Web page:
With protected methods, you're saying that a class which extends your class should have some particular behavior and provide some value. You could then use extensions of your class to demonstrate that behavior. For instance, if you were writing an ordered collection class, you might want to demonstrate that two extensions with the same contents demonstrated equality.

Hope this helps!

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Brilliant post. Clarifies a lot. –  frostymarvelous Jul 31 '11 at 2:14

Completing what others said above, I would say that protected methods are part of an interface of some kind: it simply happens to be the one exposed to inheritance instead of composition, which is what everyone tends to think about when considering interfaces.

Marking a method as protected instead of private means it is expected to be used by third party code, so some sort of contract needs to be defined and tested, as happens with normal interfaces defined by public methods, which are open both for inheritance and composition.

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I disagree with most of the posters.

The most important rule is: WORKING CODE TRUMPS THEORETICAL RULES about public/protected/private.

Your code should be thoroughly tested. If you can get there by writing tests for the public methods, that sufficiently exercise the protected/private methods, that's great.

If you can't, then either refactor so that you can, or bend the protected/private rules.

There's a great story about a psychologist who gave children a test. He gave each child two wooden boards with a rope attached to each end, and asked them to cross a room w/o touching their feet to the floor, as fast as possible. All the kids used the boards like little skis, one foot on each board, holding them by the ropes, and sliding across the floor. Then he gave them the same task, but using only ONE board. They pivoted/"walked" across the floor, one foot on each end of the single board -- and they were FASTER!

Just because Java (or whatever language) has a feature (private/protected/public) does not necessarily mean you are writing better code because you use it!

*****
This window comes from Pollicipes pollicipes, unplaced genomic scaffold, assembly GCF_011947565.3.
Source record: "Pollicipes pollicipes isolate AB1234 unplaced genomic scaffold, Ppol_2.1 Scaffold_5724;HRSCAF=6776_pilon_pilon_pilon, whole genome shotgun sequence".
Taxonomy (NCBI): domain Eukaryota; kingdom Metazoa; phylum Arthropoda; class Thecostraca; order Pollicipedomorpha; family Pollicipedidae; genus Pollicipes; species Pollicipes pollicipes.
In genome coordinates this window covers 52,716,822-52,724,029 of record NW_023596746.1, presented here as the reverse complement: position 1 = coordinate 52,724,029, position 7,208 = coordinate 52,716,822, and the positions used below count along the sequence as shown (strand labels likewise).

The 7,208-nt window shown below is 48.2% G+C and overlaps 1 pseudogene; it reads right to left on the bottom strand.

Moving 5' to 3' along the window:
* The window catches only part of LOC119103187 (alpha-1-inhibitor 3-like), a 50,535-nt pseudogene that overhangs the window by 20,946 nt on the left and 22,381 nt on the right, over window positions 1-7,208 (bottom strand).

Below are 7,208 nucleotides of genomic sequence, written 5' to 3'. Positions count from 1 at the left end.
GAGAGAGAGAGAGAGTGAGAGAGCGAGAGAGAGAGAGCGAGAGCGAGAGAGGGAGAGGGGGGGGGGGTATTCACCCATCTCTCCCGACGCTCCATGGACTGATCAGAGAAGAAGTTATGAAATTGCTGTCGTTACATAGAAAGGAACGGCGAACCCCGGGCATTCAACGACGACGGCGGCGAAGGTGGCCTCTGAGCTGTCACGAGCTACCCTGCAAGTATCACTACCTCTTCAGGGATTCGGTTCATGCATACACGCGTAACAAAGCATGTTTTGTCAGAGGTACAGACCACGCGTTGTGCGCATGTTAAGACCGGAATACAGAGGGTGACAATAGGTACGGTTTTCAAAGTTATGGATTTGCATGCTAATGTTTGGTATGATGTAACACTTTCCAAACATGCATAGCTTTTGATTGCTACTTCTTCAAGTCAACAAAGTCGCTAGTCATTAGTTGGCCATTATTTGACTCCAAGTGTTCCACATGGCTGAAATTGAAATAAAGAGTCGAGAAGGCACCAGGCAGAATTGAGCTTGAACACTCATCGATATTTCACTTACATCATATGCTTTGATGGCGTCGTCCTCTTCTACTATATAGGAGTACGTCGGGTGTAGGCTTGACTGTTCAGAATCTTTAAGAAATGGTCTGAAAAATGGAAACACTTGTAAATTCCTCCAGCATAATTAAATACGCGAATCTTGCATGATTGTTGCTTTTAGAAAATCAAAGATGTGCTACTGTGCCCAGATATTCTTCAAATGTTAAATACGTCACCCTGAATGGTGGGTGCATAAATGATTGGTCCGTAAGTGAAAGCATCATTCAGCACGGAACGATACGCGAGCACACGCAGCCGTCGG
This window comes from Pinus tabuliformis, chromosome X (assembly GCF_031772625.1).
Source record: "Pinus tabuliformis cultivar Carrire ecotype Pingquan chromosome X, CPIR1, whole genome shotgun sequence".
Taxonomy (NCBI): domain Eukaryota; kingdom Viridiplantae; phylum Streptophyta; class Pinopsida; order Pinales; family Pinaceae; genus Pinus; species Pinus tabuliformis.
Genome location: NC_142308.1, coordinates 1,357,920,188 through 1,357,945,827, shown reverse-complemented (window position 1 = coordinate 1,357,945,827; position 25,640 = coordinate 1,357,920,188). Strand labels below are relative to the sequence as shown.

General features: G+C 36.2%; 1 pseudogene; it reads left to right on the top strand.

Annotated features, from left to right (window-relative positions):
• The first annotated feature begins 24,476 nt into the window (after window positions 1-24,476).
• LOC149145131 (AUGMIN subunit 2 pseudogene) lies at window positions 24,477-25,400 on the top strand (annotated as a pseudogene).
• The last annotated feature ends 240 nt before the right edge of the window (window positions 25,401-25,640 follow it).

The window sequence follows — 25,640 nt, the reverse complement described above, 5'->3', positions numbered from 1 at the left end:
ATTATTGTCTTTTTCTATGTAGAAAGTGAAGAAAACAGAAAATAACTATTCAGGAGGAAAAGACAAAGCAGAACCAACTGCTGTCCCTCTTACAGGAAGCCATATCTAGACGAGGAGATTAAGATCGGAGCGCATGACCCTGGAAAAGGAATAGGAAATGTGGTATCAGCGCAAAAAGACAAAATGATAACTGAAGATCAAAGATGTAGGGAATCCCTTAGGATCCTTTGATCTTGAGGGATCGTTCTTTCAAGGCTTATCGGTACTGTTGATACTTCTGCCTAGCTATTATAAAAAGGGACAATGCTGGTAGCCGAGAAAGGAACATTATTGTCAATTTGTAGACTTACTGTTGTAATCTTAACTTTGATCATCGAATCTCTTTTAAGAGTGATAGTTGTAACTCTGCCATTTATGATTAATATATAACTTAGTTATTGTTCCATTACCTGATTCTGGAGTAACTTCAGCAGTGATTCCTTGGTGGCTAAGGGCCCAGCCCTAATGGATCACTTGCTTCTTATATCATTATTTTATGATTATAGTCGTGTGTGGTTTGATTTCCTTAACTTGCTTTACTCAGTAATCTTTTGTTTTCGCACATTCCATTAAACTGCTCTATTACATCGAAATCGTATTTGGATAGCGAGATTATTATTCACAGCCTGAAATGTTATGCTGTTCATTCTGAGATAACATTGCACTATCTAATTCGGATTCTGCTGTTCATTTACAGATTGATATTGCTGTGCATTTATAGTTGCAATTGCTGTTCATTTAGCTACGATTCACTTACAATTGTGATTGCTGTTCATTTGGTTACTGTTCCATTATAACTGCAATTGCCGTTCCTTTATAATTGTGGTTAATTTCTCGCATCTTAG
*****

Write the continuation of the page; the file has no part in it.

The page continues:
Now, there will always be ways to optimize/minimize this conflict. In most languages, you can make a method protected (instead of public), and put the test class in the same package (or whatever), and the method will be available for test. There are annotations that can help, as described by other posters. You can use reflection to get at the private methods (yuck).

The context also matters. If you're writing an API for use by external people, public/private is more important. If it's an internal project -- who really cares?

But at the end of the day, think about how many bugs have been caused by lack of testing. Then compare to how many bugs have been caused by "overly visible" methods. That answer should drive your decision.

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I too agree with @kwbeam's answer about not testing private methods. However, an important point I'd like to highlight - protected methods ARE part of a class' exported API and hence MUST be tested.

Protected methods may not be publicly accessible but you definitely are providing a way for sub-classes to use/override them. Something outside the class can access them and hence you need to ensure that those protected members behave in an expected manner. So don't test private methods, but do test public and protected methods.

If you believe you have a private method which contains critical logic, I'd try to extract it out into a separate object, isolate it and provide a way to test its behavior.

Hope it helps!